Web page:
Walking the pathway of dreams
The Pathways To Dreaming program has seen its first Western Sydney University graduate, Dannielle Roberts, awarded a Bachelor of Education (Primary Teaching) at April graduations. Dannielle started the program as a 16 year old from Leumeah High School and has now graduated at 25.
Pathways To Dreaming works with up to 600 Aboriginal and Torres Strait Islander students each year in grade 8 to 12. As part of the program, students are mentored by Western Sydney University students and alumni who act as older friends to support and encourage them to achieve their aspirations. The program draws on the knowledge of Aboriginal Elders and educators, connecting students to their culture and heritage.
The program has been running for eight years and engages with 26 Western Sydney high schools.
"Pathways To Dreaming gives students experiences they wouldn't otherwise have and offers the chance to meet a lot of different people, so it broadens their horizons which is always a valuable thing. University campuses become familiar places for the students where they are encouraged by mentors to set and achieve worthwhile educational and career goals," Anne McLean, Manager of Schools Engagement at Western Sydney University says.
After leaving high school in year 11, Dannielle pursued a job in childcare but kept in contact with Ms McLean and the Pathways To Dreaming team. Growing up with six siblings nurtured her love for children and is part of the reason she is so passionate about teaching.
"I love working with children but I didn't think I was good enough to go on to university—it was just something I never thought I would be able to achieve," she says.
Dannielle believes the program was the reason she went on to receive further education.
"I'm so thankful they kept in touch with me and encouraged me to keep studying. I truly believe everything happens for a reason so if I never joined the program I would never have been able to become a teacher," she says.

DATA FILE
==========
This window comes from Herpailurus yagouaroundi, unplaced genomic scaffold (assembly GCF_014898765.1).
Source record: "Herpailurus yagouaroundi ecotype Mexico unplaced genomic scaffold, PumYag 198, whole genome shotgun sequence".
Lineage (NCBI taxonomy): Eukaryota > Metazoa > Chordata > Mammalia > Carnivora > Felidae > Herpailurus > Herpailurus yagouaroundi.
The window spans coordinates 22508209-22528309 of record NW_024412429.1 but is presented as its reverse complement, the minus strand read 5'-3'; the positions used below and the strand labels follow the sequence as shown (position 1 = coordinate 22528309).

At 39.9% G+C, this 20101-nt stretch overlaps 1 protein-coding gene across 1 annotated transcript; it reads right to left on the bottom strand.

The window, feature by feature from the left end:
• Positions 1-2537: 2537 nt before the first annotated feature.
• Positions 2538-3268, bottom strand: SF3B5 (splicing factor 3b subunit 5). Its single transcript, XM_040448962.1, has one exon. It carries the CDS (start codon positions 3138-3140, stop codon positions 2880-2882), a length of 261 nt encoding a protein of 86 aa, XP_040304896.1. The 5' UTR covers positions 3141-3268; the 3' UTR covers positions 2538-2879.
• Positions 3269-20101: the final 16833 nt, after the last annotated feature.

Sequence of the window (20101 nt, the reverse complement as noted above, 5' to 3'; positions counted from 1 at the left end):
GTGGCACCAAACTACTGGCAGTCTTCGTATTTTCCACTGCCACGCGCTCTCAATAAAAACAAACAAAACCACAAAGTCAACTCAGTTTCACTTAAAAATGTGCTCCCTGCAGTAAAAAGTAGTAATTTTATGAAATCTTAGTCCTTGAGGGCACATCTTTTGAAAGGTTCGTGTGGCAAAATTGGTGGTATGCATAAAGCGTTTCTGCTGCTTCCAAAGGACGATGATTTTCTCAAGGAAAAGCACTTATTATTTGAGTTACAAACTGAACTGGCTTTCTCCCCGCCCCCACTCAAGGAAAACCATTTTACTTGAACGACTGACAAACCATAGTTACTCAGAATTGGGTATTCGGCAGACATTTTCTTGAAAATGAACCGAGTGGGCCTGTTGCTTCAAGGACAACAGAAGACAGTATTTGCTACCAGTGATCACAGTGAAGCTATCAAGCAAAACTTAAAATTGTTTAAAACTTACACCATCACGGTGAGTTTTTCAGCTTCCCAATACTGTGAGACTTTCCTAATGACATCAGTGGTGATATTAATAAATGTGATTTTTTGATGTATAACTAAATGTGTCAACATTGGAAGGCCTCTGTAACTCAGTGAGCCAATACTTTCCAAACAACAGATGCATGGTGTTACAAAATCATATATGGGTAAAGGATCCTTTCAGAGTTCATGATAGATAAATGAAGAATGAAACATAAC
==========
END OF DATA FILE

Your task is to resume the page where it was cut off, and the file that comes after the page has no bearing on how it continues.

"It was a very happy moment to be able to watch Dannielle graduate. We try to keep in contact with our students at university and encourage them to become mentors themselves so they can build their skills whilst helping new cohorts of Aboriginal school students," Ms McLean says.
During her time at university, Dannielle was a Pathways to Dreaming mentor where she guided high school students through a position she was once in.
"It was rewarding for me to see these students go through the program just like I did because I could be an example and talk with them about my university experience."
She has now begun teaching fulltime at Oran Park Primary school.
"To walk straight into this teaching opportunity right after university shows me that anything is possible and graduating is an example of that."
Anne says there will be at least six more Pathways To Dreaming participants graduating this year.
28 April 2017
Jessica Cortis, Media Assistant
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